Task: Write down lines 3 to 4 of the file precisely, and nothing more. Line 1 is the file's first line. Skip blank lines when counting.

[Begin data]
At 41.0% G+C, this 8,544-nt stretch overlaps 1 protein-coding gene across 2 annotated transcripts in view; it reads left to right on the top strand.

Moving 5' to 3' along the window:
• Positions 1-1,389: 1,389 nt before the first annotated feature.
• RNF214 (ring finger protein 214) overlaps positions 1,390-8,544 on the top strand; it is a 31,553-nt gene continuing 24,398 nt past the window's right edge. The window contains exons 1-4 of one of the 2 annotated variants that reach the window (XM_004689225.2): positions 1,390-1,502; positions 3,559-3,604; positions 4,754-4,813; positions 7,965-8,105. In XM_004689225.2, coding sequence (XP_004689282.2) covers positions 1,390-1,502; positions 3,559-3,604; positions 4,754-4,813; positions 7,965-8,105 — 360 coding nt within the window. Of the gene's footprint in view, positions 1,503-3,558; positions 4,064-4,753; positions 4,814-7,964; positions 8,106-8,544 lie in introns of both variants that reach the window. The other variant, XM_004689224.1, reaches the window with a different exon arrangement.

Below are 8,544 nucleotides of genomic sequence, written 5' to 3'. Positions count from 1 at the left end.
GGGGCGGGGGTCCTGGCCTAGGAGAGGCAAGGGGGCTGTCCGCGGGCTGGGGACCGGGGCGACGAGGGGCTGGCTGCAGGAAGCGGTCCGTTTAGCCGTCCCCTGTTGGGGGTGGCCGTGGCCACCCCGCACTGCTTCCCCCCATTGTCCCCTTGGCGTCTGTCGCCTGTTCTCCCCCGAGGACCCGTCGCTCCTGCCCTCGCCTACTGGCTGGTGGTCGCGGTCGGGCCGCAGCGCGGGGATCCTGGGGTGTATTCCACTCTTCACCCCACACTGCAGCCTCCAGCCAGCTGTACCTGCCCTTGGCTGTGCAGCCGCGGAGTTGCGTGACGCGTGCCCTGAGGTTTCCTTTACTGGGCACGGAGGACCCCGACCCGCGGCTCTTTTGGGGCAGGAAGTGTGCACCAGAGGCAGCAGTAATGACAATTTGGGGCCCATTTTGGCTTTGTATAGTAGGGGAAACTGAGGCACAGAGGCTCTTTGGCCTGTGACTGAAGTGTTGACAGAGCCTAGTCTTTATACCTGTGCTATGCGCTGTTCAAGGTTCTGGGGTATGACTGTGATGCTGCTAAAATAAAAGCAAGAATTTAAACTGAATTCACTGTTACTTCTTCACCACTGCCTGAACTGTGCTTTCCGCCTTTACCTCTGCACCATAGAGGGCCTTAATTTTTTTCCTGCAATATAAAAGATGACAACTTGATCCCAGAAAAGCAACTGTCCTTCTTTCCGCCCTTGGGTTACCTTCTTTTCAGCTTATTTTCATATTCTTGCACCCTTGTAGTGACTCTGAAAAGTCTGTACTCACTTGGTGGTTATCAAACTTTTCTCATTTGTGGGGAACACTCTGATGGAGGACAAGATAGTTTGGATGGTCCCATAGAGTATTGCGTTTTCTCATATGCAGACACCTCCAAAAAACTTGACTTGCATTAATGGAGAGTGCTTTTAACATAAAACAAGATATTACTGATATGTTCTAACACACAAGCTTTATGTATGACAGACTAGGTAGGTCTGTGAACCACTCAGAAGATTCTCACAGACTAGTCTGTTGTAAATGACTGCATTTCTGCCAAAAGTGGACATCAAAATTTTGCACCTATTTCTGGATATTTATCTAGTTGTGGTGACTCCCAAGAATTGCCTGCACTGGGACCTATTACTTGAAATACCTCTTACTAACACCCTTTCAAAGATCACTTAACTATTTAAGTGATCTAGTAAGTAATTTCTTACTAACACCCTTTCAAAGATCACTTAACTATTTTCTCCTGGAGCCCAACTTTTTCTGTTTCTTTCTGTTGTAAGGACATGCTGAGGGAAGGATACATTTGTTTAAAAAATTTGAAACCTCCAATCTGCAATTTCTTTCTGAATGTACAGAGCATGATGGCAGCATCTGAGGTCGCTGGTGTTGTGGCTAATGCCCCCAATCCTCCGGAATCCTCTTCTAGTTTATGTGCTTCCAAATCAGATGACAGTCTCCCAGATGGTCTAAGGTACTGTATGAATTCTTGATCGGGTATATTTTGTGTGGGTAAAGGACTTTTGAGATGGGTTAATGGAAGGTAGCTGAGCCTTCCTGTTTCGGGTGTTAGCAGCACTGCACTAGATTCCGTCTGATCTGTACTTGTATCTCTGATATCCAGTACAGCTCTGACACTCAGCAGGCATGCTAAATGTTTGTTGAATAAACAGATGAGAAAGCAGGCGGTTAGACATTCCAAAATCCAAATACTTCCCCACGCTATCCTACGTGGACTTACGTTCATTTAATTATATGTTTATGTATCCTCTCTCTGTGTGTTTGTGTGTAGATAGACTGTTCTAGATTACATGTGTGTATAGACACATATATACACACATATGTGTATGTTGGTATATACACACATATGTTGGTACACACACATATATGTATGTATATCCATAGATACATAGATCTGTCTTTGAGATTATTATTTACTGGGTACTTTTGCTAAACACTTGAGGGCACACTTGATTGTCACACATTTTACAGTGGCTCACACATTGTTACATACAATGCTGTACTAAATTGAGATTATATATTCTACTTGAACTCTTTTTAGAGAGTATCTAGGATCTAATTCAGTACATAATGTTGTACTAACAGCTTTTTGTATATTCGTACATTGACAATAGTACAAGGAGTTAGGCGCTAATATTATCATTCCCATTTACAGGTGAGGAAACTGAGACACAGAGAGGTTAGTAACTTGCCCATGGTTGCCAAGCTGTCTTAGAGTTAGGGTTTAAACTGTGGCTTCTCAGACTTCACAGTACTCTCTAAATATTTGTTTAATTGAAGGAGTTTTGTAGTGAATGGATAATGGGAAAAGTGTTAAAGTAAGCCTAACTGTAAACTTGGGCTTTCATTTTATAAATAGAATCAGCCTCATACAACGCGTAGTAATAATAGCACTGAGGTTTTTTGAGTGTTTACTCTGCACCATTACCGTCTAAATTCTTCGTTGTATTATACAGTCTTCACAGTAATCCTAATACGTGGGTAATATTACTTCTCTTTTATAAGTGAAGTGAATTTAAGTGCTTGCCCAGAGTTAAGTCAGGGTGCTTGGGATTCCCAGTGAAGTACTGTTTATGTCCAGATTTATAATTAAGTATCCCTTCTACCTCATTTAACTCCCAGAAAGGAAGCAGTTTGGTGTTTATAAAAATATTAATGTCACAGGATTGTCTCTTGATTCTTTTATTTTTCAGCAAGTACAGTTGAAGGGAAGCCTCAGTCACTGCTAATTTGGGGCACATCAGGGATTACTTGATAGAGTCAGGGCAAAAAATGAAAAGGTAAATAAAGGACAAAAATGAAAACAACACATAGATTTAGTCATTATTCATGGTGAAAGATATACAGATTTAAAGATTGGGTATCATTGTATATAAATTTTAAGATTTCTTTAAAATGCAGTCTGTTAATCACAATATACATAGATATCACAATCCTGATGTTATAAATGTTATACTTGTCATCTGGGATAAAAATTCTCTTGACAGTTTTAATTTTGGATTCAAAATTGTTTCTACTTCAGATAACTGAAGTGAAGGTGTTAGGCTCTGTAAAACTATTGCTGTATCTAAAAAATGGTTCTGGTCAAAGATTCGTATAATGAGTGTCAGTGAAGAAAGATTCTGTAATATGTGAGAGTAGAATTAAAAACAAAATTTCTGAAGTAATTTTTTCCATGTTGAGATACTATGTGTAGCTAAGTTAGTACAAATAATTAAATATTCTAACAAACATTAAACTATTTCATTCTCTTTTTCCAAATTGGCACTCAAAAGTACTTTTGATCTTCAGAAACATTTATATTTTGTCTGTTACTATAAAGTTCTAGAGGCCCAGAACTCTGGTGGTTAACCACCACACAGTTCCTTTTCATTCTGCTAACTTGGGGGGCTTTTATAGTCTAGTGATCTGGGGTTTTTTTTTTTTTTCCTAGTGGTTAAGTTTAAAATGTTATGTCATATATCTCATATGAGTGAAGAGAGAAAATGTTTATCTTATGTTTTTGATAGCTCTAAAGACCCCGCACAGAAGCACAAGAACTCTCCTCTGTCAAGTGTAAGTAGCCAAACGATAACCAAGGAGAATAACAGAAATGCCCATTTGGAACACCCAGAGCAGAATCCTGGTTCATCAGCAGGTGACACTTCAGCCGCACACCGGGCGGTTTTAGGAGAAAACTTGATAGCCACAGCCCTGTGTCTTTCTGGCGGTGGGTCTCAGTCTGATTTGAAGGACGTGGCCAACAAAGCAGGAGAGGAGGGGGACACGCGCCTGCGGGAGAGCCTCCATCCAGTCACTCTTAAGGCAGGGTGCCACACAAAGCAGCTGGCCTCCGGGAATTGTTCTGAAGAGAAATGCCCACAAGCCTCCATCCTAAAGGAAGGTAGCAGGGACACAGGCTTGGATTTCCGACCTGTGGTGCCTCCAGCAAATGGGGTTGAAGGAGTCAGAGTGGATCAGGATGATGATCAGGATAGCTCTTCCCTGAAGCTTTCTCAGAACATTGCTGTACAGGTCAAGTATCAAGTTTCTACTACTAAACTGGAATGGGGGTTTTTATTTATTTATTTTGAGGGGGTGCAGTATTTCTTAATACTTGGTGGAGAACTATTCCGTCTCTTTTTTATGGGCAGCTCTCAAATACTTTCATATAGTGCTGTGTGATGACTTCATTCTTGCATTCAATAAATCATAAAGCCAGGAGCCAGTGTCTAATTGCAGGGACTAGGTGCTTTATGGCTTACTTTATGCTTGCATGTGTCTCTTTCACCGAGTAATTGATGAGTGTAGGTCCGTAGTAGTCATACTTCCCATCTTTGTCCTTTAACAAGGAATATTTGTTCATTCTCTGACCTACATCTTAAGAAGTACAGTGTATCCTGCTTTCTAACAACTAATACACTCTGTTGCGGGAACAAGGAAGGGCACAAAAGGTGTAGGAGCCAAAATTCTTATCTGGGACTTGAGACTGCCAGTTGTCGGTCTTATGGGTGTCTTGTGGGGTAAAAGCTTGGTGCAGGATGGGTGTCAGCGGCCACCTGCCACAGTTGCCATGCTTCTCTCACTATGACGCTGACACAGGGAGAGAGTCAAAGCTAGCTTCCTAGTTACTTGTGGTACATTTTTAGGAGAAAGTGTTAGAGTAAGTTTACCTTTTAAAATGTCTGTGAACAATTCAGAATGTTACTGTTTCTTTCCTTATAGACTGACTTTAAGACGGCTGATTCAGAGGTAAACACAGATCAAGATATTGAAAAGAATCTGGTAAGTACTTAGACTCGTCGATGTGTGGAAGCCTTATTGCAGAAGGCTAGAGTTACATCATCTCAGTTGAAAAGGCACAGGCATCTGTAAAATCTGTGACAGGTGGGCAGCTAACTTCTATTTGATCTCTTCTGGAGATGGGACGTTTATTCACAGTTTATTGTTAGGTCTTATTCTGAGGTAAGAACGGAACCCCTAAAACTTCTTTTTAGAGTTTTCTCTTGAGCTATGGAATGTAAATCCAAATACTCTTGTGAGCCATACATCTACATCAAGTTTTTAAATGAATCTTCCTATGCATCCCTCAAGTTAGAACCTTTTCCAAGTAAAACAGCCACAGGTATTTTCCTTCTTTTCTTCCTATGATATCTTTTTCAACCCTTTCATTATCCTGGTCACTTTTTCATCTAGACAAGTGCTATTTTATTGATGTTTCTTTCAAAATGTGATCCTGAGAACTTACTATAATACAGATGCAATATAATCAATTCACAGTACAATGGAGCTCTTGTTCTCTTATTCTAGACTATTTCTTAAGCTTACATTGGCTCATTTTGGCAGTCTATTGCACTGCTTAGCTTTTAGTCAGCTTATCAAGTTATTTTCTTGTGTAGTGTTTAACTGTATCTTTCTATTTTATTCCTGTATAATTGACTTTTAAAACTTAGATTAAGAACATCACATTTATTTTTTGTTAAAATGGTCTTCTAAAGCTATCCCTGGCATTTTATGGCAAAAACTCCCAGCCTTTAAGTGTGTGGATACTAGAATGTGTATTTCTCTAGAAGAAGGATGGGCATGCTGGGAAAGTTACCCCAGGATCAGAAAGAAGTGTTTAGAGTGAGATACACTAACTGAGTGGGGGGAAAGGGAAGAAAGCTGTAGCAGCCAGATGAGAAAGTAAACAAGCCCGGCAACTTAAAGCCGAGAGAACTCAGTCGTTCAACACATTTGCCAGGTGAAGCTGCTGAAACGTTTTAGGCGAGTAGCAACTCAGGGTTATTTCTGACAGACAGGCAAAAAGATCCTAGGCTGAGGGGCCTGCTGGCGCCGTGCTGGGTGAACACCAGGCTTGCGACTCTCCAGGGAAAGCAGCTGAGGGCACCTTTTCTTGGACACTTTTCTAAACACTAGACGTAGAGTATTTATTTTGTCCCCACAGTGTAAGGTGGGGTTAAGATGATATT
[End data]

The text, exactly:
• Positions 1-1,389: 1,389 nt before the first annotated feature.
• RNF214 (ring finger protein 214) overlaps positions 1,390-8,544 on the top strand; it is a 31,553-nt gene continuing 24,398 nt past the window's right edge. The window contains exons 1-4 of one of the 2 annotated variants that reach the window (XM_004689225.2): positions 1,390-1,502; positions 3,559-3,604; positions 4,754-4,813; positions 7,965-8,105. In XM_004689225.2, coding sequence (XP_004689282.2) covers positions 1,390-1,502; positions 3,559-3,604; positions 4,754-4,813; positions 7,965-8,105 — 360 coding nt within the window. Of the gene's footprint in view, positions 1,503-3,558; positions 4,064-4,753; positions 4,814-7,964; positions 8,106-8,544 lie in introns of both variants that reach the window. The other variant, XM_004689224.1, reaches the window with a different exon arrangement.